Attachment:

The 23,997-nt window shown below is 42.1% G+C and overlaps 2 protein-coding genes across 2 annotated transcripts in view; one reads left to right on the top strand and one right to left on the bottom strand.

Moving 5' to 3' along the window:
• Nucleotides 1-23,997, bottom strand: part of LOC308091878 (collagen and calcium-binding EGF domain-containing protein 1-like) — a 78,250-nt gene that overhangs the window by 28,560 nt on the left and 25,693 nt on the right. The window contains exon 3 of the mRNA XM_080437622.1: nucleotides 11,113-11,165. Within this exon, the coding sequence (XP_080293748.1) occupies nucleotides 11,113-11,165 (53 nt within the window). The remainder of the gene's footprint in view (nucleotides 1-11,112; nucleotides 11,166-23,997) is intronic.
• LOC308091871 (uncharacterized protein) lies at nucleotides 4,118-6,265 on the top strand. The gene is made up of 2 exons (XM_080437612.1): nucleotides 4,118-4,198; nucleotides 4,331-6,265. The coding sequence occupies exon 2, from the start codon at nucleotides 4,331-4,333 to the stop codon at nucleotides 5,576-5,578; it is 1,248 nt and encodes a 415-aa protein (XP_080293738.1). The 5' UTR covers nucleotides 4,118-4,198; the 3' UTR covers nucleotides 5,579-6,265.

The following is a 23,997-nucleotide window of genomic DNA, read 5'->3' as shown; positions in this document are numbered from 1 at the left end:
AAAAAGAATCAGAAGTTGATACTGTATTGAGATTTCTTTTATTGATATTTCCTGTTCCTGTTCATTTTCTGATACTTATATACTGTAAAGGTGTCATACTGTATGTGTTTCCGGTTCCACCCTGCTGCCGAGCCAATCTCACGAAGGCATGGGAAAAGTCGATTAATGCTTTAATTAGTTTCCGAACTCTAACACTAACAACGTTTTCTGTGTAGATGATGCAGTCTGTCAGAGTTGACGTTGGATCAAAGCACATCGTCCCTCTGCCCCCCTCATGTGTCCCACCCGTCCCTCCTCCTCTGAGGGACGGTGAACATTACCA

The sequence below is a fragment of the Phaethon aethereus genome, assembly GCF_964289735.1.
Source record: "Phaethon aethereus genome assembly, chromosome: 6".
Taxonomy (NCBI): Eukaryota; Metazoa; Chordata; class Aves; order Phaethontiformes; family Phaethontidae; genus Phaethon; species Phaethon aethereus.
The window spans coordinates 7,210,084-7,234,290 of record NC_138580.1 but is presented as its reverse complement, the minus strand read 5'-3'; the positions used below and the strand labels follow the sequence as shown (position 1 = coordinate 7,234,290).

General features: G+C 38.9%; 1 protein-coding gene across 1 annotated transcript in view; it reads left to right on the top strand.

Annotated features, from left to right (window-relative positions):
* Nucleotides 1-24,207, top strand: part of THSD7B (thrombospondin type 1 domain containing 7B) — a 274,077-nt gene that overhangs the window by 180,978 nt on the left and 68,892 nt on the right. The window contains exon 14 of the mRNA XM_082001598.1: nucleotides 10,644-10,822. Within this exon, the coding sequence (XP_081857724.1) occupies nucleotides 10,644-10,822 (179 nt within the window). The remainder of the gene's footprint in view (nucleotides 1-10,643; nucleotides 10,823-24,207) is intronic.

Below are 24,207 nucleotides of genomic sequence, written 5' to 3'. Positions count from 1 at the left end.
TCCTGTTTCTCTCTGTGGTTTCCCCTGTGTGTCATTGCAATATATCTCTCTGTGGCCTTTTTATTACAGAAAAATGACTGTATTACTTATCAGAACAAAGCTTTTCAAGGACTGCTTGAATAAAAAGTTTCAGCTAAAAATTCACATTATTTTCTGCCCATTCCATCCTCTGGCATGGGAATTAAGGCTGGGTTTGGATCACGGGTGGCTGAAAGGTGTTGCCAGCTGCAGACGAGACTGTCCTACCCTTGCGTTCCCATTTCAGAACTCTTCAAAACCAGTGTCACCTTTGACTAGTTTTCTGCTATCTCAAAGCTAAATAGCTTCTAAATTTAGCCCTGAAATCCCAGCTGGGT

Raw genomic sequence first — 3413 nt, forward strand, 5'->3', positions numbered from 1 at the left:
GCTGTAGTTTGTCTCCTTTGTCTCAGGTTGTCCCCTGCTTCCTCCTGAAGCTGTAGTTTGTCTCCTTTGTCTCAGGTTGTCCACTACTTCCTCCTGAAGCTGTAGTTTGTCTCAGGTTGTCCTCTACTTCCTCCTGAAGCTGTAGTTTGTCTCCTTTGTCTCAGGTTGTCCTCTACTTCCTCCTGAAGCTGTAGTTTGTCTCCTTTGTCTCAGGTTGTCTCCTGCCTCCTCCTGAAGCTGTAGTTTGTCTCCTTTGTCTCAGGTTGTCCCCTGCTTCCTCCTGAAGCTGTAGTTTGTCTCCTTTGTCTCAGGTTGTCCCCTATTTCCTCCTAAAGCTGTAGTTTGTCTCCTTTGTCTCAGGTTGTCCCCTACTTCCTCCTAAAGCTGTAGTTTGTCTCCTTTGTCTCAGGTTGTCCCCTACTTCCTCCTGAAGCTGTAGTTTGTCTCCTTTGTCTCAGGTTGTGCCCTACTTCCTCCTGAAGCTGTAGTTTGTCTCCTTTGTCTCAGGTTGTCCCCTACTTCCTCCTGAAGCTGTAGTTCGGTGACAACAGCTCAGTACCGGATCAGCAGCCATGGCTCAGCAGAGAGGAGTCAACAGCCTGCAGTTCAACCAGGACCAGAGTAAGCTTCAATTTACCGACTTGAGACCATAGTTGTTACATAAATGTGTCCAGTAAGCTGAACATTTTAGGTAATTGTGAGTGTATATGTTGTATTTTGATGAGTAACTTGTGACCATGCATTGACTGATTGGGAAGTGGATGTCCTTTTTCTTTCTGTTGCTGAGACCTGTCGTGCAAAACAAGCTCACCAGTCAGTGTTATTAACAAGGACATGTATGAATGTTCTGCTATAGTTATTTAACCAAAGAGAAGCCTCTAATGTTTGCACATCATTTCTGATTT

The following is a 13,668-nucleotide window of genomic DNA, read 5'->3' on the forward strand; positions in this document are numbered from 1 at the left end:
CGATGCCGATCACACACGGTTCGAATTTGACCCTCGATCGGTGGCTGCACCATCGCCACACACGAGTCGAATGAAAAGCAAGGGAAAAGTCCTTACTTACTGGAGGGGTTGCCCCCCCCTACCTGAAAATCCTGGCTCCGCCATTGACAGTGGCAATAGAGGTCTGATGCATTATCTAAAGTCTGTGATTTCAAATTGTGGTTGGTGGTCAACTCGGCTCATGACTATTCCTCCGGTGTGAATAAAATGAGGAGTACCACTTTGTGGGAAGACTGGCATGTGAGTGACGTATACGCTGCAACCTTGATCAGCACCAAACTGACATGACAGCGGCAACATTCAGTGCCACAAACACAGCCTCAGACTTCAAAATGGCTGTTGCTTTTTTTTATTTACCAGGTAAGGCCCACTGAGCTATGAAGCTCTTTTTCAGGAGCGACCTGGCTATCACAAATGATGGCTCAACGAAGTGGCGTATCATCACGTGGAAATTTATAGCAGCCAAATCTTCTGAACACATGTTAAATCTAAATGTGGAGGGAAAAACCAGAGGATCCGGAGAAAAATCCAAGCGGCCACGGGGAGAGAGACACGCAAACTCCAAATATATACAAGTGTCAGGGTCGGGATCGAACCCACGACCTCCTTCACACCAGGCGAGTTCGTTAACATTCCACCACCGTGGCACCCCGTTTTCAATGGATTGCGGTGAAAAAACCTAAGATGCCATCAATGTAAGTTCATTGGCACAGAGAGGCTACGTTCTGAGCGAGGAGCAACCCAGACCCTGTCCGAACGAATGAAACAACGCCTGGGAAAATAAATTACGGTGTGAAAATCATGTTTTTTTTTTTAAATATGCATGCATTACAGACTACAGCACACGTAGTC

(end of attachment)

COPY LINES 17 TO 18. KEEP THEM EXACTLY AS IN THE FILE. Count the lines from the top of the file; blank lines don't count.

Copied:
GCTGTAGTTTGTCTCCTTTGTCTCAGGTTGTCCCCTGCTTCCTCCTGAAGCTGTAGTTTGTCTCCTTTGTCTCAGGTTGTCCACTACTTCCTCCTGAAGCTGTAGTTTGTCTCAGGTTGTCCTCTACTTCCTCCTGAAGCTGTAGTTTGTCTCCTTTGTCTCAGGTTGTCCTCTACTTCCTCCTGAAGCTGTAGTTTGTCTCCTTTGTCTCAGGTTGTCTCCTGCCTCCTCCTGAAGCTGTAGTTTGTCTCCTTTGTCTCAGGTTGTCCCCTGCTTCCTCCTGAAGCTGTAGTTTGTCTCCTTTGTCTCAGGTTGTCCCCTATTTCCTCCTAAAGCTGTAGTTTGTCTCCTTTGTCTCAGGTTGTCCCCTACTTCCTCCTAAAGCTGTAGTTTGTCTCCTTTGTCTCAGGTTGTCCCCTACTTCCTCCTGAAGCTGTAGTTTGTCTCCTTTGTCTCAGGTTGTGCCCTACTTCCTCCTGAAGCTGTAGTTTGTCTCCTTTGTCTCAGGTTGTCCCCTACTTCCTCCTGAAGCTGTAGTTCGGTGACAACAGCTCAGTACCGGATCAGCAGCCATGGCTCAGCAGAGAGGAGTCAACAGCCTGCAGTTCAACCAGGACCAGAGTAAGCTTCAATTTACCGACTTGAGACCATAGTTGTTACATAAATGTGTCCAGTAAGCTGAACATTTTAGGTAATTGTGAGTGTATATGTTGTATTTTGATGAGTAACTTGTGACCATGCATTGACTGATTGGGAAGTGGATGTCCTTTTTCTTTCTGTTGCTGAGACCTGTCGTGCAAAACAAGCTCACCAGTCAGTGTTATTAACAAGGACATGTATGAATGTTCTGCTATAGTTATTTAACCAAAGAGAAGCCTCTAATGTTTGCACATCATTTCTGATTT

The following is a 13,668-nucleotide window of genomic DNA, read 5'->3' on the forward strand; positions in this document are numbered from 1 at the left end: